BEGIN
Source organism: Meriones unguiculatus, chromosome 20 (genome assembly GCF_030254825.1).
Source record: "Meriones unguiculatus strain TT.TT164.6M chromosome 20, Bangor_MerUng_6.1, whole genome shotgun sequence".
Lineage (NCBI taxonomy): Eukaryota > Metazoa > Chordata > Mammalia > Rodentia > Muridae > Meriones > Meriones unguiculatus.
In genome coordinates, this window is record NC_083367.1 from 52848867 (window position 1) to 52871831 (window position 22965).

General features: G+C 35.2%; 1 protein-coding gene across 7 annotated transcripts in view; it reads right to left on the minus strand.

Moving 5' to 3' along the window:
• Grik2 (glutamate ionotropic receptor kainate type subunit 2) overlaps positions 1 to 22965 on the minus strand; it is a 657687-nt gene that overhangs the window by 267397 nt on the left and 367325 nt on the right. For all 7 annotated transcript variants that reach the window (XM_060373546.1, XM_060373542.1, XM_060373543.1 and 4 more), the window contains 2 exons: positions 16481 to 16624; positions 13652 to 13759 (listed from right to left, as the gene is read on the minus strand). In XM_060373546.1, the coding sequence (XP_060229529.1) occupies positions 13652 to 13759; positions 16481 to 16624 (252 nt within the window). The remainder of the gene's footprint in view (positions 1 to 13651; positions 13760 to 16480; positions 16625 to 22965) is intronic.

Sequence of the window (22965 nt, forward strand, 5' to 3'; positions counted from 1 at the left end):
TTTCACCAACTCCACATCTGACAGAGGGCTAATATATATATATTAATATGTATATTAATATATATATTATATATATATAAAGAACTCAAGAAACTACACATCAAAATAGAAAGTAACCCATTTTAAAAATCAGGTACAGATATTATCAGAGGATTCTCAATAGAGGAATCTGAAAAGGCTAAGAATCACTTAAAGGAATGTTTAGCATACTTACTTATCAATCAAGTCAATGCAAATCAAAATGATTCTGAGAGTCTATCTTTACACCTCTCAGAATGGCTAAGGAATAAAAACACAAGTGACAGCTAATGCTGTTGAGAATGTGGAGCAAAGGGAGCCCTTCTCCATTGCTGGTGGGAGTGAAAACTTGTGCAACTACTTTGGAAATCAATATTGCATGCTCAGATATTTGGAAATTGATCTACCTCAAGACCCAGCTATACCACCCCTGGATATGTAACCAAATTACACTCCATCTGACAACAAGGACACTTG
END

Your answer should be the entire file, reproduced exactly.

Source organism: Meriones unguiculatus, chromosome 20 (genome assembly GCF_030254825.1).
Source record: "Meriones unguiculatus strain TT.TT164.6M chromosome 20, Bangor_MerUng_6.1, whole genome shotgun sequence".
Lineage (NCBI taxonomy): Eukaryota > Metazoa > Chordata > Mammalia > Rodentia > Muridae > Meriones > Meriones unguiculatus.
In genome coordinates, this window is record NC_083367.1 from 52848867 (window position 1) to 52871831 (window position 22965).

General features: G+C 35.2%; 1 protein-coding gene across 7 annotated transcripts in view; it reads right to left on the minus strand.

Moving 5' to 3' along the window:
• Grik2 (glutamate ionotropic receptor kainate type subunit 2) overlaps positions 1 to 22965 on the minus strand; it is a 657687-nt gene that overhangs the window by 267397 nt on the left and 367325 nt on the right. For all 7 annotated transcript variants that reach the window (XM_060373546.1, XM_060373542.1, XM_060373543.1 and 4 more), the window contains 2 exons: positions 16481 to 16624; positions 13652 to 13759 (listed from right to left, as the gene is read on the minus strand). In XM_060373546.1, the coding sequence (XP_060229529.1) occupies positions 13652 to 13759; positions 16481 to 16624 (252 nt within the window). The remainder of the gene's footprint in view (positions 1 to 13651; positions 13760 to 16480; positions 16625 to 22965) is intronic.

Sequence of the window (22965 nt, forward strand, 5' to 3'; positions counted from 1 at the left end):
TTTCACCAACTCCACATCTGACAGAGGGCTAATATATATATATTAATATGTATATTAATATATATATTATATATATATAAAGAACTCAAGAAACTACACATCAAAATAGAAAGTAACCCATTTTAAAAATCAGGTACAGATATTATCAGAGGATTCTCAATAGAGGAATCTGAAAAGGCTAAGAATCACTTAAAGGAATGTTTAGCATACTTACTTATCAATCAAGTCAATGCAAATCAAAATGATTCTGAGAGTCTATCTTTACACCTCTCAGAATGGCTAAGGAATAAAAACACAAGTGACAGCTAATGCTGTTGAGAATGTGGAGCAAAGGGAGCCCTTCTCCATTGCTGGTGGGAGTGAAAACTTGTGCAACTACTTTGGAAATCAATATTGCATGCTCAGATATTTGGAAATTGATCTACCTCAAGACCCAGCTATACCACCCCTGGATATGTAACCAAATTACACTCCATCTGACAACAAGGACACTTG